Alberta Premier Jason Kenney is acknowledging that a prolonged economic downturn from the coronavirus outbreak would have a significant impact on the province’s economy and could imperil his government’s marquee election promise to balance the budget two years from now.
Mr. Kenney said the COVID-19 outbreak, which has now arrived in his province, has already played havoc with global markets and sent oil prices tumbling to US$42 a barrel for West Texas Intermediate. The provincial budget projected oil at an average of US$58 a barrel in the coming year and US$63 in 2022-23, which is when Mr. Kenney pledged during last year’s election to bring the province into surplus.
For every US$1 off those projections are, revenues swing by an estimated $355-million, the budget noted.
“I’ve always said that this [a balanced budget] is our strong commitment to our Albertans," Mr. Kenney said Friday at a news conference in the community of Morinville, north of Edmonton. “However, if there is a major, prolonged global downturn, that would obviously affect our plan to get to balance in that time frame.”
Mr. Kenney said it was too soon to contemplate making changes to the 2020-21 budget, which forecasts a deficit of $6.8-billion in the coming year and relies heavily on an oil rebound to turn the province’s finances around. He noted that the government typically re-evaluates its budget midway through the fiscal year and that would happen this year, as well.
The coronavirus outbreak couldn’t have come at a worse time for the province and its finances. The economic turmoil caused by the outbreak escalated just as the government had finalized its first full-year budget since taking office last year. That volatility made the budget’s projections for oil prices and other economic indicators – which were already optimistic – appear even less certain, at least in the short term.
The latest hit follows more than five years of pain that began when oil prices collapsed in 2014. Tens of thousands of Albertans lost their jobs as the province sunk into a two-year recession and the economy has yet to fully recover.
“We Albertans are not an island,” Mr. Kenney said.
“It is frustrating after five years of economic decline and stagnation, just as we were ready to see significant growth in 2020, to see this global downturn from the coronavirus.”
Mr. Kenney argued that the uncertainty justifies his government’s efforts to rein in spending with a 2.8-per-cent cut to program spending over four years. Labour groups and other critics of the government have warned that a worsening financial picture could lead to deeper cuts as the government attempts to keep deficits down.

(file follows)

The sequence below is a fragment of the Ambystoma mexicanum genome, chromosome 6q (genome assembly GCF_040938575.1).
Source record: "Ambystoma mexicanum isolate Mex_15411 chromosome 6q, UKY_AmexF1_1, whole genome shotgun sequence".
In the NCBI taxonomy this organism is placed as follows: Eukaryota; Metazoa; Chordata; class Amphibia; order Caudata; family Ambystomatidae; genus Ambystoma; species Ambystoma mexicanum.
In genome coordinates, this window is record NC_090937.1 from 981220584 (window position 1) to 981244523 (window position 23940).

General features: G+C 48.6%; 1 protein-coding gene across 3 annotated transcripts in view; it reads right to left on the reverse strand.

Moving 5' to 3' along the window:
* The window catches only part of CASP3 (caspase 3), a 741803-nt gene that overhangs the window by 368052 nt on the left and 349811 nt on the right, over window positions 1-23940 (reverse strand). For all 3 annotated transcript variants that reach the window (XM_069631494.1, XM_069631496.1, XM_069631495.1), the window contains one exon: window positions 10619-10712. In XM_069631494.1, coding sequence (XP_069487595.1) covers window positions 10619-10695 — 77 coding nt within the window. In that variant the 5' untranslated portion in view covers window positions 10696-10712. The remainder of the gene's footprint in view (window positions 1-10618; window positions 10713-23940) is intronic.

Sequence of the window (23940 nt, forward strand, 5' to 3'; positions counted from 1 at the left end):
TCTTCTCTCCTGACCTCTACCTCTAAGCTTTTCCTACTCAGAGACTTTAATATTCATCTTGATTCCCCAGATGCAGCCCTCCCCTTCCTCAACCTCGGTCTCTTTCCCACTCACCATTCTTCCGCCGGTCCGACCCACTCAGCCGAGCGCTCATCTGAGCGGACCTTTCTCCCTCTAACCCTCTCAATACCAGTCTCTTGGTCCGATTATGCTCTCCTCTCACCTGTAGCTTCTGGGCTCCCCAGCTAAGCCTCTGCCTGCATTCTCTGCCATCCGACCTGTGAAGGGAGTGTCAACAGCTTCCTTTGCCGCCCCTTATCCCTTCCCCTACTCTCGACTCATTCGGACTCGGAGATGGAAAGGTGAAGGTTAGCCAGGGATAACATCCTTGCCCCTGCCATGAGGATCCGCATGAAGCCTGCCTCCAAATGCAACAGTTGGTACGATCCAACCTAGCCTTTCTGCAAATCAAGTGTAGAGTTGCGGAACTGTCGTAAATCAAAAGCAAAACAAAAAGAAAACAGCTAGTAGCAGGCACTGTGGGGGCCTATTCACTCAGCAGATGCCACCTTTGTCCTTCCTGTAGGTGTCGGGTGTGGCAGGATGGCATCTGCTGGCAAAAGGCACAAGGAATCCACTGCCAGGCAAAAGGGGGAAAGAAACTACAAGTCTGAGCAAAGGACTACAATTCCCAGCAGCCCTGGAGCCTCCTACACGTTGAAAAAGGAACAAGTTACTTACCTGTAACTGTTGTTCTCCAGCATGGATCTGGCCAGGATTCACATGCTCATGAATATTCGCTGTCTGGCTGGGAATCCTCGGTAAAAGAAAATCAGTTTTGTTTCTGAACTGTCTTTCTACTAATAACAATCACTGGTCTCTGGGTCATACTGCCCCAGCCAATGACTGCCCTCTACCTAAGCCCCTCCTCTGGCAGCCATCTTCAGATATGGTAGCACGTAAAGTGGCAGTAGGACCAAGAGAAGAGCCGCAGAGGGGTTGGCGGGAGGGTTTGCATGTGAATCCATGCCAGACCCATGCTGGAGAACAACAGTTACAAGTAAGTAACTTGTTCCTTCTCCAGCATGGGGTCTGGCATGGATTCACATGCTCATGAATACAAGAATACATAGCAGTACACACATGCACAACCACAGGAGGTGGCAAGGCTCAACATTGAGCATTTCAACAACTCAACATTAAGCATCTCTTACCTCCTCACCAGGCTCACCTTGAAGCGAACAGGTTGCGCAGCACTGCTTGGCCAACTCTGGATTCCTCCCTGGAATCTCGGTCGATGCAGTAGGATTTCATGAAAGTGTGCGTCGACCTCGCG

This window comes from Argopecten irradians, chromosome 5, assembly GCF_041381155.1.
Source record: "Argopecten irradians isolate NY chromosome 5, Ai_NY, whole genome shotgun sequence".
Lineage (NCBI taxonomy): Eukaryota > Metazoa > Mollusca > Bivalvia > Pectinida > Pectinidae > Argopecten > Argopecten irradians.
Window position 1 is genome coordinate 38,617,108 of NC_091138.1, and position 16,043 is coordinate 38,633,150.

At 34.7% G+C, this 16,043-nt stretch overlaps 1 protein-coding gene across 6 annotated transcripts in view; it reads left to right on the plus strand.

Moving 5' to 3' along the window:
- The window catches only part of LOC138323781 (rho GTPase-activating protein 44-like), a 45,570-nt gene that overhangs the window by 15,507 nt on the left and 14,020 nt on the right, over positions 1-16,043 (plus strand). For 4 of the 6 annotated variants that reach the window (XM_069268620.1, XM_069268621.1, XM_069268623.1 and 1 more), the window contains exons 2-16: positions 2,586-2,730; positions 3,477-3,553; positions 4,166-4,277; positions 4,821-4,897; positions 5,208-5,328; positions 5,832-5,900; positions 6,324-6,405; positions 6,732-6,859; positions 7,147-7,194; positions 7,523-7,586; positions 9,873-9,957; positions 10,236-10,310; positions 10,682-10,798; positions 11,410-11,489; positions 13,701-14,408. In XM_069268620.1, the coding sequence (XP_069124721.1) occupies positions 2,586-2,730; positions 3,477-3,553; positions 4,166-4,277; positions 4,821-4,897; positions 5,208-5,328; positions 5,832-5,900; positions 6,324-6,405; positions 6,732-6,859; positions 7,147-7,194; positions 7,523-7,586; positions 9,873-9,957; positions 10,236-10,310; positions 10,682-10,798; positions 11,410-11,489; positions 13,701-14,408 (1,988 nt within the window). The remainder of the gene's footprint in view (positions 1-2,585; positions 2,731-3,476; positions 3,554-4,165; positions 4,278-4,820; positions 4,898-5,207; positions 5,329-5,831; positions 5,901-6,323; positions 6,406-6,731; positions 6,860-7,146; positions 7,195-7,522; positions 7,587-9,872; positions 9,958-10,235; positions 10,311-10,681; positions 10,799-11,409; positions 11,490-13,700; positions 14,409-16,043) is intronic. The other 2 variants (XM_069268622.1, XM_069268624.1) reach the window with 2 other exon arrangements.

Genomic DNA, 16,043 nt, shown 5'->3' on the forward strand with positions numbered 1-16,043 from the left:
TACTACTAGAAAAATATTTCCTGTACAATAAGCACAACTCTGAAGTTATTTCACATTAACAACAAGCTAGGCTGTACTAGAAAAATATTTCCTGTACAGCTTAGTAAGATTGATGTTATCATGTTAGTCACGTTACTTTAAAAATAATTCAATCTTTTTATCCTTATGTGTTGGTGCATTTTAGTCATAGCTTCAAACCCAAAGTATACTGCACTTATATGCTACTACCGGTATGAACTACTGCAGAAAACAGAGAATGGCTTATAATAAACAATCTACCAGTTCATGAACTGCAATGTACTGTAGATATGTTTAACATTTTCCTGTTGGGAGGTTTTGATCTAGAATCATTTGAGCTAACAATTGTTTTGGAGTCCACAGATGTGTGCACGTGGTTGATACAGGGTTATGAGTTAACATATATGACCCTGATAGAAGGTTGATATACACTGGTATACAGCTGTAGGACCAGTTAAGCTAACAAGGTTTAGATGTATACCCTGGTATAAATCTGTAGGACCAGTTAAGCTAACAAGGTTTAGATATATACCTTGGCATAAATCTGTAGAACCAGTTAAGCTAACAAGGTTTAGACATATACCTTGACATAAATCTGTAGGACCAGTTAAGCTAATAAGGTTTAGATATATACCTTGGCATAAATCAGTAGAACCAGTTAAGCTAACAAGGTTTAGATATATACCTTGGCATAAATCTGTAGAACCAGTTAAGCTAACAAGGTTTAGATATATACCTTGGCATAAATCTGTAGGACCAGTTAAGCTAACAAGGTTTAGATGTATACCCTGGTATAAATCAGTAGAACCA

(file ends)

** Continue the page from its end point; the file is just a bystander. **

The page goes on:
The provincial budget has been criticized for its upbeat projections for oil prices, GDP growth and unemployment, which in many cases were outside the range projected by private-sector analysts. Missing the oil projections by even a few dollars per barrel could wipe out the projected 2022-23 surplus of $700-million if nothing else is changed.
NDP Leader Rachel Notley said she had no doubt that the government will miss its balanced budget target. However, she argued that the coronavirus isn’t the main source of Alberta’s problems.
“We know very clearly that the coronavirus is slowing down the economy across the world, but let me be very clear: Jason Kenney’s plan to balance the budget by [2022-23] was always based on a collection of fantasyland numbers. It was never real," she said in Edmonton.
“It looks to me like he’s going to try to use this particular set of circumstances as cover for the fact that he introduced a budget that was absolutely not attainable."
Alberta reported its second presumptive case of coronavirus on Friday – a man in his 40s from the Edmonton area who had travelled on business to Michigan, Illinois and Ohio.
The province’s first case was a woman in her 50s from the Calgary area who recently returned from a trip on the Grand Princess cruise ship. The Grand Princess is currently in quarantine off California after two other former passengers fell ill. One of them died.
Mr. Kenney and Ms. Notley both expressed confidence in Alberta health officials’ ability to respond to the outbreak and mitigate its impact on the province.
With a report from The Canadian Press
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